Radial artery (RA) access provides multiple advantages over other access options for catheterization procedures as described earlier in this book. These advantages are offset by a relatively frequent occurrence of radial artery spasm (RAS), which can turn this elegant, patient-friendly procedure into a painful, tedious, and rarely impossible procedure.
A well-accepted, standardized definition of RAS does not exist in absence of any objective parameter of RAS. The commonly described subjective clinical signs and symptoms determining RAS include the following:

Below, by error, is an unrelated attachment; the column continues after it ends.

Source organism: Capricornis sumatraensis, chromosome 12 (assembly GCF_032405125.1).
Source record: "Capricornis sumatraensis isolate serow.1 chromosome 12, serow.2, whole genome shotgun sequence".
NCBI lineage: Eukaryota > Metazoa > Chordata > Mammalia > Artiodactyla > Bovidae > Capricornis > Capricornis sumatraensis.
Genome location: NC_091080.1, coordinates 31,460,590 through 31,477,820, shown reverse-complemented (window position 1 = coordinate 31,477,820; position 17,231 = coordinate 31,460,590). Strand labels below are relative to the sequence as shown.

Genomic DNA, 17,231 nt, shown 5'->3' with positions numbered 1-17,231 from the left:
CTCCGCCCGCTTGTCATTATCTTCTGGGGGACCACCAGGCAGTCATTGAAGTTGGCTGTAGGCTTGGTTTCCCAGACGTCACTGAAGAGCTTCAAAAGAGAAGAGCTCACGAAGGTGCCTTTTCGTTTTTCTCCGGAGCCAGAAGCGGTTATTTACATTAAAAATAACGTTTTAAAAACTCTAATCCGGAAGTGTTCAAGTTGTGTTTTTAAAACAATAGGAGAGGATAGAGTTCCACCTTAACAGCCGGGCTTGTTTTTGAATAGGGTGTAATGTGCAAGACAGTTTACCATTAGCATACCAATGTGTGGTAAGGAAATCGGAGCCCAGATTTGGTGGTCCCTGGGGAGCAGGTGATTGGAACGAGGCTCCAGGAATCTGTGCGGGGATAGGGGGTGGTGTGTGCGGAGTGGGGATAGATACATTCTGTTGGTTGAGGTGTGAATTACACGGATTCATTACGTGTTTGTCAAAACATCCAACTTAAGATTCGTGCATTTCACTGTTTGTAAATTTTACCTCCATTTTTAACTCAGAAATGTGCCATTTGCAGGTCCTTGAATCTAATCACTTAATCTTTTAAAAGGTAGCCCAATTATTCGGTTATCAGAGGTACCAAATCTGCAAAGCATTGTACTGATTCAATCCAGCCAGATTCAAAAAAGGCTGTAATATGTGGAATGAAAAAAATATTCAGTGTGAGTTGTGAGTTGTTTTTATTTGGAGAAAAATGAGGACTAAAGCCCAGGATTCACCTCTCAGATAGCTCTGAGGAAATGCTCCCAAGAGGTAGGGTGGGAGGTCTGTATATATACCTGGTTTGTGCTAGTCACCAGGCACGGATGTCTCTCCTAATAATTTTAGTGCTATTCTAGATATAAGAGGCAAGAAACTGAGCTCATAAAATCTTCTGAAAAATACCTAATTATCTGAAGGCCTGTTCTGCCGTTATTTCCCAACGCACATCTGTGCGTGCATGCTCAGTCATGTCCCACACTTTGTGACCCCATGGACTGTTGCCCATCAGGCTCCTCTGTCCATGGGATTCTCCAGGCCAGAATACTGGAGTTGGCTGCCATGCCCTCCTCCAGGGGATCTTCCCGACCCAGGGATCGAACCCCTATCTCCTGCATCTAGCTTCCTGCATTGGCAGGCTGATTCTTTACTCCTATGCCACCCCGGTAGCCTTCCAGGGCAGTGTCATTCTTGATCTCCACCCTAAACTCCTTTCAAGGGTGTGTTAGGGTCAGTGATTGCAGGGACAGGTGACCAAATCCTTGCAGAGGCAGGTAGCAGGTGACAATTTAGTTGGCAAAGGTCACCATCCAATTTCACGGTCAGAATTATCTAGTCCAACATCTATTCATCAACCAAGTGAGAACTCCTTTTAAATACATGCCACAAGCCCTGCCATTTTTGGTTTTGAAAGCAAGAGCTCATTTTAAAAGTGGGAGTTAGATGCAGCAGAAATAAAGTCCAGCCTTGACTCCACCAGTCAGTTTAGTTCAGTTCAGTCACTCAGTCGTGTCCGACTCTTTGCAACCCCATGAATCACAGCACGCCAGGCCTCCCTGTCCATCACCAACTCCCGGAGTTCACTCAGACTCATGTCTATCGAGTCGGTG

1. Wrist or forearm pain in response to sheath or catheter insertion or withdrawal
2. Pain in response to catheter manipulation
3. Difficult catheter manipulation with resistance and tactile feel of a “trapped” catheter
4. Persistent forearm pain in absence of catheter manipulation or after sheath withdrawal
5. Catheter or sheath entrapments and inability to withdraw